Nonequity Strategic Alliances • A separate independent company is not established • The partnering firms do not take equity positions in a separate entity • The relationship is less formal • The relationship demands fewer partner commitments
Nonequity Strategic Alliances – Types • Licensing agreements • Distribution agreements • Supply contracts • Outsourcing commitments
Cooperative Strategies to Differentiate or Reduce Costs • Complementary strategic alliances • Network cooperative strategies
Complementary Strategic Alliances • Key Terms • Complementary Strategic Alliance – business-level alliances in which firms share some of their resources and capabilities in complementary ways to develop competitive advantages
Complementary Strategic Alliances • Vertical complementary strategic alliances • Horizontal complementary strategic alliances
Complementary Strategic Alliances – Imbalanced Partner Benefits • Partners may learn at different rates • Partners may have different capabilities to leverage complementary resources • Some firms are more effective at managing alliances and deriving benefits from them • Partners may have different reputations in the marketplace, differentiating the types of actions they can legitimately take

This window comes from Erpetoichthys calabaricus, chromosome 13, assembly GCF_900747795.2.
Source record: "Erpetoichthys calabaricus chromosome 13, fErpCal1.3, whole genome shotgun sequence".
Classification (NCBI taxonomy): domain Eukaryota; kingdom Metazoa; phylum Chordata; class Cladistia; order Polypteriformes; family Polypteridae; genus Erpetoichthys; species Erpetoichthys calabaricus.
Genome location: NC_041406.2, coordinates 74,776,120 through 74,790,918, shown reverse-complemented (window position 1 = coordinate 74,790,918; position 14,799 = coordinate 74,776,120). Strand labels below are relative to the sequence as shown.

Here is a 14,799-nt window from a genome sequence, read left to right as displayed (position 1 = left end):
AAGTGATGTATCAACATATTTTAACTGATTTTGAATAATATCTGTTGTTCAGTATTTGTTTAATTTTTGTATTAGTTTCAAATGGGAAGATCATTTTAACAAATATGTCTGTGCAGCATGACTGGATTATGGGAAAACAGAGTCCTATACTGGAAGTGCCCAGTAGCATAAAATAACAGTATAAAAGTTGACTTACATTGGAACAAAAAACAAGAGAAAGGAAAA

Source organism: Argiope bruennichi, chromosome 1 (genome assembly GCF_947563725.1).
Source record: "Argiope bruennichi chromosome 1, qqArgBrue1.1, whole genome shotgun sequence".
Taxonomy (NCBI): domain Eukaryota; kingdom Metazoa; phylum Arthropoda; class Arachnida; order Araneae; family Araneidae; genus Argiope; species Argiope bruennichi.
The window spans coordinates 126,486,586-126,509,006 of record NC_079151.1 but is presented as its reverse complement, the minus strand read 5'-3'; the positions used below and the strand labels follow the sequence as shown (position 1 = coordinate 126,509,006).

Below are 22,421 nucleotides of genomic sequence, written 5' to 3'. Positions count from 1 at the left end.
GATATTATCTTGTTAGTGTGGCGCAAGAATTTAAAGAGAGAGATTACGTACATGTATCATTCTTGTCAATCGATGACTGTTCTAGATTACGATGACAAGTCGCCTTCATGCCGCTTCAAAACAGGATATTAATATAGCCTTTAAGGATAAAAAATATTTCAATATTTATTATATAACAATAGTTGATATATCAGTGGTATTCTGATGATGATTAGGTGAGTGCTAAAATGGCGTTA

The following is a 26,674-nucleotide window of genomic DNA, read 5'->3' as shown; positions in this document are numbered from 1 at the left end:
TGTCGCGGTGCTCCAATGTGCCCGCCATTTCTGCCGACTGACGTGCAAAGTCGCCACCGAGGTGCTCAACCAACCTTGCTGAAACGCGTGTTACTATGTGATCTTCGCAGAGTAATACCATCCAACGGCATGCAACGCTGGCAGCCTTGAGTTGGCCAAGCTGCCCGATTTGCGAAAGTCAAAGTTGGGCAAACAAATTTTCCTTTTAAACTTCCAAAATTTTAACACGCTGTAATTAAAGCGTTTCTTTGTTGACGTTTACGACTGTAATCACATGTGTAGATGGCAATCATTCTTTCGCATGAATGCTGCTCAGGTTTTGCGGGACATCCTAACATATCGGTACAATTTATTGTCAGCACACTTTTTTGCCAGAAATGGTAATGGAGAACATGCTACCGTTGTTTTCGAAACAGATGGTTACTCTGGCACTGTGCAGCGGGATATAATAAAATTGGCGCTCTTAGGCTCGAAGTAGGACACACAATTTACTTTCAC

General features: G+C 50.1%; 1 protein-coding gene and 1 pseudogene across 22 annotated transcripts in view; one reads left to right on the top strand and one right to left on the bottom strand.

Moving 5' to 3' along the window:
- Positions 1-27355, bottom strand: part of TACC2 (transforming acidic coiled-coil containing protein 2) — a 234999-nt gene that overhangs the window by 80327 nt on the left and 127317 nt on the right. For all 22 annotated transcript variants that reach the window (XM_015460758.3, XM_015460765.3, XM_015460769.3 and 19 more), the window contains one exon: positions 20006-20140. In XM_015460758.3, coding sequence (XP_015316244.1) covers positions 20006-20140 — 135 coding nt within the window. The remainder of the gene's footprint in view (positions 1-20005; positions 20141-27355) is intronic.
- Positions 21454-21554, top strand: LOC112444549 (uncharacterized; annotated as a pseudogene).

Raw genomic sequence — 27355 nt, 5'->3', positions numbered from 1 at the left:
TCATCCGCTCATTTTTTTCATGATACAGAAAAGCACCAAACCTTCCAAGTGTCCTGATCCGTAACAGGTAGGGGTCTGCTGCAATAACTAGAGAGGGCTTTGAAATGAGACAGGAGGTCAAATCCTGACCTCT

Network Cooperative Strategies • Key Terms • Network Cooperative Strategy– cooperative strategy in which multiple firms agree to form partnerships to achieve shared objectives (also known as alliance networks) • Strategic Center Firm– the firm at the core of an alliance network and around which the network's cooperative relationships revolve
Network Cooperative Strategies – Effective Use • Knowledge and information gained from multiple sources can produce more and better innovations • Network alliances can be particularly effective for geographically clustered firms • Effective social relationships and interactions among partners while sharing resources and capabilities lead to more successful network alliances • A strategic center firm that manages the complex, cooperative interactions among network partners also contributes to the effectiveness of network alliances • Gaining access to partners' partners can open up advantages to the networking firms • Multiple collaborations increase the likelihood of additional competitive advantages and value creation